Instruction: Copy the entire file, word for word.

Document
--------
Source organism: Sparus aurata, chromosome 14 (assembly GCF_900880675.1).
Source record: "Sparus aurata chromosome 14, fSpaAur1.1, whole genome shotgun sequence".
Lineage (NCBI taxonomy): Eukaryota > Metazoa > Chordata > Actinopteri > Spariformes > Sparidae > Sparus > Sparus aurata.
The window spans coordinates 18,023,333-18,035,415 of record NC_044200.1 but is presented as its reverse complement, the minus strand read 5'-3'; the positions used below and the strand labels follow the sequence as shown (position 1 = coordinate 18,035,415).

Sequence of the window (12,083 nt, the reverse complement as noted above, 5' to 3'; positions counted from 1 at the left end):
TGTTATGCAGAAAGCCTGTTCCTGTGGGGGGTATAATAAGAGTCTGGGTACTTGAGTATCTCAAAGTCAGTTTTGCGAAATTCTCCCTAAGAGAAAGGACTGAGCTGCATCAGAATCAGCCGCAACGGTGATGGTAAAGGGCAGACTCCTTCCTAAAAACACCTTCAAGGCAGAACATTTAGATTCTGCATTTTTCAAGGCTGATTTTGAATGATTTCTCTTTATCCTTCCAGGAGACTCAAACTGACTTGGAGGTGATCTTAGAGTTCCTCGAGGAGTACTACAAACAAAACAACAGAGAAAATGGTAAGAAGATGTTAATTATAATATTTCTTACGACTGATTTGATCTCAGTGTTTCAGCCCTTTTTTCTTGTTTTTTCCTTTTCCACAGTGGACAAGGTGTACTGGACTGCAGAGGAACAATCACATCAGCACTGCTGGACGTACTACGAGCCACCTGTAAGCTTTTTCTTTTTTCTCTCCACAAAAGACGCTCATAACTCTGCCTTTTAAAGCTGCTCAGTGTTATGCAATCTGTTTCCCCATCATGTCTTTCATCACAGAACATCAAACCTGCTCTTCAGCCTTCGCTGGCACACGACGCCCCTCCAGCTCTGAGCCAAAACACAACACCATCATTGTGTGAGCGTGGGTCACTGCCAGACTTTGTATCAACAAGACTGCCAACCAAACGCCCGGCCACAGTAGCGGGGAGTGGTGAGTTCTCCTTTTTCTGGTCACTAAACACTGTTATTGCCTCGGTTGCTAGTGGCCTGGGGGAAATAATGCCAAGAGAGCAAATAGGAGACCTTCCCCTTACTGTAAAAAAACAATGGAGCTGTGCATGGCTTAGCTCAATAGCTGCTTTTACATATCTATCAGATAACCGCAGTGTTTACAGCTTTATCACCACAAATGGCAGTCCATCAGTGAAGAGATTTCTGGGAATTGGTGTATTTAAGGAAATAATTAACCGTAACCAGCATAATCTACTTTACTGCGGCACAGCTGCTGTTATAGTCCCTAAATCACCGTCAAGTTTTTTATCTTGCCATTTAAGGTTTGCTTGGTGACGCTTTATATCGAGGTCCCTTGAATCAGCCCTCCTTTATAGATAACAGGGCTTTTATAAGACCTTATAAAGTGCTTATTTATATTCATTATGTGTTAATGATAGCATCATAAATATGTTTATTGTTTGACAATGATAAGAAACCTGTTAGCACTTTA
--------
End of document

Source organism: Sparus aurata, chromosome 14 (assembly GCF_900880675.1).
Source record: "Sparus aurata chromosome 14, fSpaAur1.1, whole genome shotgun sequence".
Lineage (NCBI taxonomy): Eukaryota > Metazoa > Chordata > Actinopteri > Spariformes > Sparidae > Sparus > Sparus aurata.
The window spans coordinates 18,023,333-18,035,415 of record NC_044200.1 but is presented as its reverse complement, the minus strand read 5'-3'; the positions used below and the strand labels follow the sequence as shown (position 1 = coordinate 18,035,415).

Sequence of the window (12,083 nt, the reverse complement as noted above, 5' to 3'; positions counted from 1 at the left end):
TGTTATGCAGAAAGCCTGTTCCTGTGGGGGGTATAATAAGAGTCTGGGTACTTGAGTATCTCAAAGTCAGTTTTGCGAAATTCTCCCTAAGAGAAAGGACTGAGCTGCATCAGAATCAGCCGCAACGGTGATGGTAAAGGGCAGACTCCTTCCTAAAAACACCTTCAAGGCAGAACATTTAGATTCTGCATTTTTCAAGGCTGATTTTGAATGATTTCTCTTTATCCTTCCAGGAGACTCAAACTGACTTGGAGGTGATCTTAGAGTTCCTCGAGGAGTACTACAAACAAAACAACAGAGAAAATGGTAAGAAGATGTTAATTATAATATTTCTTACGACTGATTTGATCTCAGTGTTTCAGCCCTTTTTTCTTGTTTTTTCCTTTTCCACAGTGGACAAGGTGTACTGGACTGCAGAGGAACAATCACATCAGCACTGCTGGACGTACTACGAGCCACCTGTAAGCTTTTTCTTTTTTCTCTCCACAAAAGACGCTCATAACTCTGCCTTTTAAAGCTGCTCAGTGTTATGCAATCTGTTTCCCCATCATGTCTTTCATCACAGAACATCAAACCTGCTCTTCAGCCTTCGCTGGCACACGACGCCCCTCCAGCTCTGAGCCAAAACACAACACCATCATTGTGTGAGCGTGGGTCACTGCCAGACTTTGTATCAACAAGACTGCCAACCAAACGCCCGGCCACAGTAGCGGGGAGTGGTGAGTTCTCCTTTTTCTGGTCACTAAACACTGTTATTGCCTCGGTTGCTAGTGGCCTGGGGGAAATAATGCCAAGAGAGCAAATAGGAGACCTTCCCCTTACTGTAAAAAAACAATGGAGCTGTGCATGGCTTAGCTCAATAGCTGCTTTTACATATCTATCAGATAACCGCAGTGTTTACAGCTTTATCACCACAAATGGCAGTCCATCAGTGAAGAGATTTCTGGGAATTGGTGTATTTAAGGAAATAATTAACCGTAACCAGCATAATCTACTTTACTGCGGCACAGCTGCTGTTATAGTCCCTAAATCACCGTCAAGTTTTTTATCTTGCCATTTAAGGTTTGCTTGGTGACGCTTTATATCGAGGTCCCTTGAATCAGCCCTCCTTTATAGATAACAGGGCTTTTATAAGACCTTATAAAGTGCTTATTTATATTCATTATGTGTTAATGATAGCATCATAAATATGTTTATTGTTTGACAATGATAAGAAACCTGTTAGCACTTTA